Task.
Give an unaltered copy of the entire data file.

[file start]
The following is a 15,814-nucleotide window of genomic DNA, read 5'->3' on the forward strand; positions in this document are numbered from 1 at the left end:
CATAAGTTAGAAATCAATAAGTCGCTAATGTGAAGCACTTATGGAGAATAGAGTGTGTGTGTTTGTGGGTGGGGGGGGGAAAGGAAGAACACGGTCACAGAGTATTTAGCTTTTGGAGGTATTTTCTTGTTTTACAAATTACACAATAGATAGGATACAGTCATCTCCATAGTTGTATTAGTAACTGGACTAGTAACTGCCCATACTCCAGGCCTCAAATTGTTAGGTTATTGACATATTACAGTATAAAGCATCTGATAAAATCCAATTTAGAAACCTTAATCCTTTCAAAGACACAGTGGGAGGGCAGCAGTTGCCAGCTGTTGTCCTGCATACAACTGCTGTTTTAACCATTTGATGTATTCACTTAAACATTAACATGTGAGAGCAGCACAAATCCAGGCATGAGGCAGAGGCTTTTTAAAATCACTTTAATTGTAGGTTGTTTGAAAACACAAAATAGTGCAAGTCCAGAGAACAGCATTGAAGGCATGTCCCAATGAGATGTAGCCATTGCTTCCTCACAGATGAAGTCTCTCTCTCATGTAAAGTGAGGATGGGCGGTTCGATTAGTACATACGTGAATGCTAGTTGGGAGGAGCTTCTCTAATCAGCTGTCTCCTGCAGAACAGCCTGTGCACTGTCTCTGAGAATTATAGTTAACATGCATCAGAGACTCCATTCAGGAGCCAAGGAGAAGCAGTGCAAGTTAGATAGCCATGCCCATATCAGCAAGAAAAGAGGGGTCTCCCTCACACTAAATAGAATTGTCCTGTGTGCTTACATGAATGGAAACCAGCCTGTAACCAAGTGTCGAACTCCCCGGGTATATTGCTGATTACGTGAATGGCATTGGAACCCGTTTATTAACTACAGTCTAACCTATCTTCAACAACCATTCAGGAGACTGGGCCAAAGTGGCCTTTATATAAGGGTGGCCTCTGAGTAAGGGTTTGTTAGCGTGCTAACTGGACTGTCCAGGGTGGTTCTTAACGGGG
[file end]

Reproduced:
The following is a 15,814-nucleotide window of genomic DNA, read 5'->3' on the forward strand; positions in this document are numbered from 1 at the left end:
CATAAGTTAGAAATCAATAAGTCGCTAATGTGAAGCACTTATGGAGAATAGAGTGTGTGTGTTTGTGGGTGGGGGGGGGAAAGGAAGAACACGGTCACAGAGTATTTAGCTTTTGGAGGTATTTTCTTGTTTTACAAATTACACAATAGATAGGATACAGTCATCTCCATAGTTGTATTAGTAACTGGACTAGTAACTGCCCATACTCCAGGCCTCAAATTGTTAGGTTATTGACATATTACAGTATAAAGCATCTGATAAAATCCAATTTAGAAACCTTAATCCTTTCAAAGACACAGTGGGAGGGCAGCAGTTGCCAGCTGTTGTCCTGCATACAACTGCTGTTTTAACCATTTGATGTATTCACTTAAACATTAACATGTGAGAGCAGCACAAATCCAGGCATGAGGCAGAGGCTTTTTAAAATCACTTTAATTGTAGGTTGTTTGAAAACACAAAATAGTGCAAGTCCAGAGAACAGCATTGAAGGCATGTCCCAATGAGATGTAGCCATTGCTTCCTCACAGATGAAGTCTCTCTCTCATGTAAAGTGAGGATGGGCGGTTCGATTAGTACATACGTGAATGCTAGTTGGGAGGAGCTTCTCTAATCAGCTGTCTCCTGCAGAACAGCCTGTGCACTGTCTCTGAGAATTATAGTTAACATGCATCAGAGACTCCATTCAGGAGCCAAGGAGAAGCAGTGCAAGTTAGATAGCCATGCCCATATCAGCAAGAAAAGAGGGGTCTCCCTCACACTAAATAGAATTGTCCTGTGTGCTTACATGAATGGAAACCAGCCTGTAACCAAGTGTCGAACTCCCCGGGTATATTGCTGATTACGTGAATGGCATTGGAACCCGTTTATTAACTACAGTCTAACCTATCTTCAACAACCATTCAGGAGACTGGGCCAAAGTGGCCTTTATATAAGGGTGGCCTCTGAGTAAGGGTTTGTTAGCGTGCTAACTGGACTGTCCAGGGTGGTTCTTAACGGGG